Studying abroad teaches you so many things that college in your home country doesn’t: how to take care of yourself in a foreign land, how to really pack your day, and how to make new connections with unfamiliar people. In my case, it also taught me a stronger self and to not be afraid to be alone. For spring break, I ended up traveling by myself for three weeks to Milan, Venice, Berlin and London. Believe me, nothing will tell you how independent and strong you actually are like ducking out of honeymooners’ photos near the Grand Canal in Venice or trying to find your hotel at 10pm in a deserted Milanese street!


Justine Yu

Justine is a recent graduate of Rutgers University looking to get started in the public relations, diplomacy, or entertainment industry. If you don't want to keep up with the Kardashians, you can join her journey in navigating the post-graduate world at justineyu.com.


Alexa’s Study Abroad Journal: A Day in the Life

(All photos by Alexa)

I ricochet between indulging in the life of a little old French lady (you know, the one that spends an hour strolling through the arrondissement’s marché en plein air on Sunday to meet their little old lady friends, just before strolling home to a three-course déjeuner, followed by coffee, laundry and some light reading) and hitting the high notes of ABBA’s “Dancing Queen” at expat bars (you know, Chez Georges).

This afternoon, I selected the former. The temperature has hovered around seven degrees with a slight drizzle for a week. My French friend told me she wears dresses in the summer, and the same dresses with tights in the winter. Inspired, I donned my fleece-lined stockings and purple lipstick and struck out to the street.

I was aimless. I thought of some research I did for my Theories of the Photographic Image course, re: Guy Debord. Debord was a member of the Situationist International in the 1960s, which is a puffed up version of Dadaism and Surrealism. He and his philosopher pals developed the idea of dérive, or drift, which is an unplanned tour through an urban environment. They basically wandered around in Paris in order to find patterns of emotional and atmospheric forcefields. Psychogeography. Mumbo jumbo, maybe, but there’s something malleable about Paris that makes the idea seem plausible, like the city’s been trapped in a slow-cooker for the past few hundred years.


(Detail on the Notre-Dame cathedral in Reims, taken on a day trip. A UNESCO World Heritage Site, this church is where kings of France were crowned. The older church, destroyed by a fire in 1211, was the baptismal site of Clovis in 496. Before that, it was the site of Roman baths.)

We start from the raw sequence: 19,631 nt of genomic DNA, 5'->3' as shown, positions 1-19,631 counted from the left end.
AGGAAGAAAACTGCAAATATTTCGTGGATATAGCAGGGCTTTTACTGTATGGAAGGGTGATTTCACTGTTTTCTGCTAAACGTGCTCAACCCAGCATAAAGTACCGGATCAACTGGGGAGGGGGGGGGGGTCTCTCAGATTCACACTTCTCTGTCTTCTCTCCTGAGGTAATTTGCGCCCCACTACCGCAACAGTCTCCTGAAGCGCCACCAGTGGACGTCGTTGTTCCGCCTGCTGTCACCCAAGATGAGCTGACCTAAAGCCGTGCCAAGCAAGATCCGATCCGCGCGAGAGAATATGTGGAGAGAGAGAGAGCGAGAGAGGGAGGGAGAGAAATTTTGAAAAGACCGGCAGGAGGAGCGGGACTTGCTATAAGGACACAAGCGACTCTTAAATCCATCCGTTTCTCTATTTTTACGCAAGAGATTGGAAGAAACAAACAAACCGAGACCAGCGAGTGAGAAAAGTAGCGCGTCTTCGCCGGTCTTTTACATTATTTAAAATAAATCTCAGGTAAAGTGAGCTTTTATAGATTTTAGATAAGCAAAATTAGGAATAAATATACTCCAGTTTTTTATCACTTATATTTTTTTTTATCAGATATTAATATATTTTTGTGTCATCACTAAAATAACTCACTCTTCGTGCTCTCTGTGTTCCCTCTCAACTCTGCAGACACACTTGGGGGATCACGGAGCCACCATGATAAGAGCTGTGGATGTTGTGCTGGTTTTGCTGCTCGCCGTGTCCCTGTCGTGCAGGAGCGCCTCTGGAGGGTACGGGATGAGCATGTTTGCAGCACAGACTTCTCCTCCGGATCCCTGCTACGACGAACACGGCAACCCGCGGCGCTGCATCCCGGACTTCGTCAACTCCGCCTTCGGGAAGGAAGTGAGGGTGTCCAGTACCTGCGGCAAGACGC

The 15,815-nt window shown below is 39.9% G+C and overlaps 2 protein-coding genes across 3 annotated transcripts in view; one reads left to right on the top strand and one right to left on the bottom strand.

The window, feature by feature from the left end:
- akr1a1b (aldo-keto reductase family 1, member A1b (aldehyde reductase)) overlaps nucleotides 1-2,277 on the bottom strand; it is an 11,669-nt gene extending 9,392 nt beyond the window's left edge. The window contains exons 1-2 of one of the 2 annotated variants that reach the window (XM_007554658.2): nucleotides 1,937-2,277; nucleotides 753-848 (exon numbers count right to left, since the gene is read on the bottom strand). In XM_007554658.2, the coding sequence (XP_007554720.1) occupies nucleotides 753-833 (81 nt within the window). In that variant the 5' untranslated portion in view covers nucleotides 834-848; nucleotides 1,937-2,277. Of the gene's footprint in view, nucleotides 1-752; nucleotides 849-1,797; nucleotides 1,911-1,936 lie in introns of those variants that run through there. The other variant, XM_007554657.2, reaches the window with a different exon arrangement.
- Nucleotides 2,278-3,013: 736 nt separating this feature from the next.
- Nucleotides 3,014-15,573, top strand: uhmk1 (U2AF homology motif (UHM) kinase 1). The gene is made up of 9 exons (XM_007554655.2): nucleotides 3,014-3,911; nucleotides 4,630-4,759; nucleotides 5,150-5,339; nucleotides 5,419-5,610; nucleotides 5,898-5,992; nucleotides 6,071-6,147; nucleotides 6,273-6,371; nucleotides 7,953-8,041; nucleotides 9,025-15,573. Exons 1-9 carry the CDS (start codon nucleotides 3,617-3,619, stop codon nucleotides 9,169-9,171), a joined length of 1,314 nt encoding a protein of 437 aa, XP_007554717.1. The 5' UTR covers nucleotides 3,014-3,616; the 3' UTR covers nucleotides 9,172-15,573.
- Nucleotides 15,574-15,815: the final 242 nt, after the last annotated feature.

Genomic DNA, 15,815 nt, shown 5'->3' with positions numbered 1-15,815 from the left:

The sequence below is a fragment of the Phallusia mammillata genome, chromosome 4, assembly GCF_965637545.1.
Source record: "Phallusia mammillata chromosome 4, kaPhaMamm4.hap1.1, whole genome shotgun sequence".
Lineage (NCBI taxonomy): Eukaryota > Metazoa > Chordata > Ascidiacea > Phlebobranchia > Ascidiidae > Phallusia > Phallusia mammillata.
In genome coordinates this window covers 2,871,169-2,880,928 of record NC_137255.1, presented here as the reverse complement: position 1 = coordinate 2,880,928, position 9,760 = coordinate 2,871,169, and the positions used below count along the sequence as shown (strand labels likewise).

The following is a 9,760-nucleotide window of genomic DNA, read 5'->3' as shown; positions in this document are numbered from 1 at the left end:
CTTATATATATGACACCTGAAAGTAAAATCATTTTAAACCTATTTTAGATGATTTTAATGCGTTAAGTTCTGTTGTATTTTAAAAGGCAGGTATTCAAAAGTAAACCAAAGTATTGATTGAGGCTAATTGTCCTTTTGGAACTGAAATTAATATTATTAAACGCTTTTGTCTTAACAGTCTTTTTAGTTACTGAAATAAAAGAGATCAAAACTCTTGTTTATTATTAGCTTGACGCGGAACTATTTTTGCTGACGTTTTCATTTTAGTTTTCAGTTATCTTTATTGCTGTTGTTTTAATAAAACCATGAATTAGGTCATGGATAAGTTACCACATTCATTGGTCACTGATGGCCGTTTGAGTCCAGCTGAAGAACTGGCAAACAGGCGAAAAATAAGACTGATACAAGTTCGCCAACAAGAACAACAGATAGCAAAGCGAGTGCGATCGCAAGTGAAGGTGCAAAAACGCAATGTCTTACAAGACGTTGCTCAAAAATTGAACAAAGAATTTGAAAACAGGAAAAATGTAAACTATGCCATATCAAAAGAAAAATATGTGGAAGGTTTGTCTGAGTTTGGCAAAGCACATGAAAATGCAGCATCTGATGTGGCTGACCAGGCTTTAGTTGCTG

I ended up at the church next to metro Jourdain, the closest portal to transport me from my little mountain to the Seine. I’ve said it before and I’ll say it again: Paris is made of castles and churches. This one, deemed Église Saint-Jean-Baptiste de Belleville, is almost medieval-looking, or maybe just a bit unloved. The right side always smells like piss, but rain helps.

I had my reuseables with me, so I decided to head in the general direction of the Monoprix and look for a gift for Alessandro’s family, in return for shelter and copious amounts of pasta this upcoming holiday season. I didn’t get far before someone clutching flyers spotted me. I prepared my “Non, merci” and delivered it gracefully to the man. He responded by laughing, insisting, “Je ne vous attaque pas!” He had friends, some playing music, so I smiled politely and repeated my refusal.

Once I ducked inside the closest thing Paris has to an American supermarket, I found a bag of Révillon chocolates. Last year, when I lived in an off-campus apartment in New Brunswick, my Lyonnais-native flatmate was overjoyed when her family mailed her the candies and informed me that these were the quintessential French treat for New Years. Moving on, I couldn’t decide if dried fruits sprinkled with sugar screamed holiday cheer or bizarre gift, so I bought them for myself instead. I also bought dates. At certain Monoprix, you need to weigh your fruits and vegetables (and dates, if fresh) on the scale before you get to the register. I always, always, always almost forget to do this, and it has caused so many awkward jogs around the store.


(I really like candles. Especially in churches without an internal heating system.)